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  • Cornrows
  • Tyree Daye (bio)

My grandmother died with a head full of pressed hair,by now it must've grown around her like a canoe, even deadshe's headed home. I dream her hairfills the room, replaces the sheetson the bed. I run my fingers throughparting her scalp like rows in a tobacco field.

My uncle's hair was curly, but he covered hiswith a baseball cap, his casket full of waves,floating there like a kingwaiting to be pushed out into a moon filled sea.He dreams of how an ocean moves in the night,though neither of them has seen the Atlantic.

Once my hair touched the middle of my back,I made a home from my hands I pressedmy face into, my livinguncles called me sissy, I'm still softin their eyes, my sinsbraided into my glory. My hairshort now, though it dreamsit's as long as any field in Franklin County,where the last recorded hanging was beside a patch of soybeansand brought a crowd. [End Page 46]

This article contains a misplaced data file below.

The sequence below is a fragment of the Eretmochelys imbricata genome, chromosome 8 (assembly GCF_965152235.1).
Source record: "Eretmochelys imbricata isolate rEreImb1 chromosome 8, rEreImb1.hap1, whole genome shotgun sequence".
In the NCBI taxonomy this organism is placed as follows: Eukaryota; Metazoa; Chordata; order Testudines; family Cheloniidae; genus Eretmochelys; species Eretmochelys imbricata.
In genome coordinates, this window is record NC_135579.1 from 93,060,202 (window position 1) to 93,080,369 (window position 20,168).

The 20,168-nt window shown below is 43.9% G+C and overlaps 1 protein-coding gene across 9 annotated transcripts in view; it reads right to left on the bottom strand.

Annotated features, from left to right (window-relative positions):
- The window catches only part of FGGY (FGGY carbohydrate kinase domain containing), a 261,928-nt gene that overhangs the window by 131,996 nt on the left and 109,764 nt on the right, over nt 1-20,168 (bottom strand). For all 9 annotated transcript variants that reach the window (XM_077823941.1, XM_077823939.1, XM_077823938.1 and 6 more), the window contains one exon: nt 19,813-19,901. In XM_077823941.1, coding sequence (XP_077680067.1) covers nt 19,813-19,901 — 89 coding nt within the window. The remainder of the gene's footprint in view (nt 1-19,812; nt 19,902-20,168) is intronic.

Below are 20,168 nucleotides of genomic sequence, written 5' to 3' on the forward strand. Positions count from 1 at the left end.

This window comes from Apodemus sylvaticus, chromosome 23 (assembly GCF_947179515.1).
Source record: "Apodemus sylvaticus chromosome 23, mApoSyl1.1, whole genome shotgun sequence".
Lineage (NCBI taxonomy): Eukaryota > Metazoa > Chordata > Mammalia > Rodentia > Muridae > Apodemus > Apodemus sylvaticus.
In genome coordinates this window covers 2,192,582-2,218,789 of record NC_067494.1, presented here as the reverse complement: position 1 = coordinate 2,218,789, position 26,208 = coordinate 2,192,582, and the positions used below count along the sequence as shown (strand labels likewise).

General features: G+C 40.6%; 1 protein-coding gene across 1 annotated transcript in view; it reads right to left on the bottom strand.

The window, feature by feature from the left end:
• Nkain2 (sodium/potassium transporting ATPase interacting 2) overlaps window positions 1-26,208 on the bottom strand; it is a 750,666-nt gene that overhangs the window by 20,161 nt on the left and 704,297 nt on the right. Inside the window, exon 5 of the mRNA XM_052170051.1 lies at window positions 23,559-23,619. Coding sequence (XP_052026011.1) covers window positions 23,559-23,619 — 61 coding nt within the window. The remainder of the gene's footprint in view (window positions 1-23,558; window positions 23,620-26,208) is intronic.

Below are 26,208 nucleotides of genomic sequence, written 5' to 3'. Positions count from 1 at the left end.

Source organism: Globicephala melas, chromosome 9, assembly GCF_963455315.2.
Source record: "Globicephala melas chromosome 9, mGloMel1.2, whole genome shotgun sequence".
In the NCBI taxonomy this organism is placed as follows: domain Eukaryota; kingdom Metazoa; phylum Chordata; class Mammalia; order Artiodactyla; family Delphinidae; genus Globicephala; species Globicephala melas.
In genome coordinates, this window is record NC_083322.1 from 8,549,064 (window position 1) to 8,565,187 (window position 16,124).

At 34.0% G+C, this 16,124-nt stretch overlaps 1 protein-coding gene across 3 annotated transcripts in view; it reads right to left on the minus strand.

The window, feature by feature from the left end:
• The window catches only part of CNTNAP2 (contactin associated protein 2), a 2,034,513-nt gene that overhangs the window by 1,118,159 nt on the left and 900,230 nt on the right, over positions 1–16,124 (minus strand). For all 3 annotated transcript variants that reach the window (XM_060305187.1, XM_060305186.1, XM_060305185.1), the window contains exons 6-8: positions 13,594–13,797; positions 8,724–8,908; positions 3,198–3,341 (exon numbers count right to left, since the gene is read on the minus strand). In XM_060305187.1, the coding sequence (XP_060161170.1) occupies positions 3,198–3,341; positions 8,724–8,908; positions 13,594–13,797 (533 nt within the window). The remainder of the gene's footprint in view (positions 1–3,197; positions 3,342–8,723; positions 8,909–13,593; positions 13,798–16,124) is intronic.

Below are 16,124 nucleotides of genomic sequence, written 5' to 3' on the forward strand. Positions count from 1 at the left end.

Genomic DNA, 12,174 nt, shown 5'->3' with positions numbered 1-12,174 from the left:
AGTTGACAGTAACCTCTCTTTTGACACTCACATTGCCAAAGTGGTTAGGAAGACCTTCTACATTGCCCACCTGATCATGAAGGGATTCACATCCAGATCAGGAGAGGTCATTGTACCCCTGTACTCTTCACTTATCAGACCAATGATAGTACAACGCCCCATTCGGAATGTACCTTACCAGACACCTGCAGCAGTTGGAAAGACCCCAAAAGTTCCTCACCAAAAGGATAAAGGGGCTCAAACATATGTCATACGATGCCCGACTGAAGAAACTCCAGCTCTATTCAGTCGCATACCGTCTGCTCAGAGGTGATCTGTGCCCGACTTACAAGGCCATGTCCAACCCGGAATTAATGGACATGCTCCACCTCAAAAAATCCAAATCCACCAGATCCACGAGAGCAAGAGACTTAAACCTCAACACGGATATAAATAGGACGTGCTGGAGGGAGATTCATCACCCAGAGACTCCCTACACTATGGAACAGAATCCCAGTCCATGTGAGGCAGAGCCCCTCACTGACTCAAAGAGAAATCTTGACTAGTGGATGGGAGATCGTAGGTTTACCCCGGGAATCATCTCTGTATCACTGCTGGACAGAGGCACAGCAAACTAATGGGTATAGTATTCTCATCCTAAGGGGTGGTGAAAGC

Tyree Daye

TYREE DAYE, a poet from Youngsville, North Carolina, is a 2017 Ruth Lilly Finalist, a Cave Canem fellow, and winner of the 2017 APR/Honickman First Book Prize for River Hymns (APR, 2017). He received his MFA in poetry from North Carolina State University and is a member of the editorial staff of the Raleigh Review. His work has been published in Prairie Schooner, New York Times, and Nashville Review. Daye recently won the Amy Clampitt Residency for 2018 and the Glenna Luschei Prairie Schooner Award for his poems in the fall 2015 issue of the journal.



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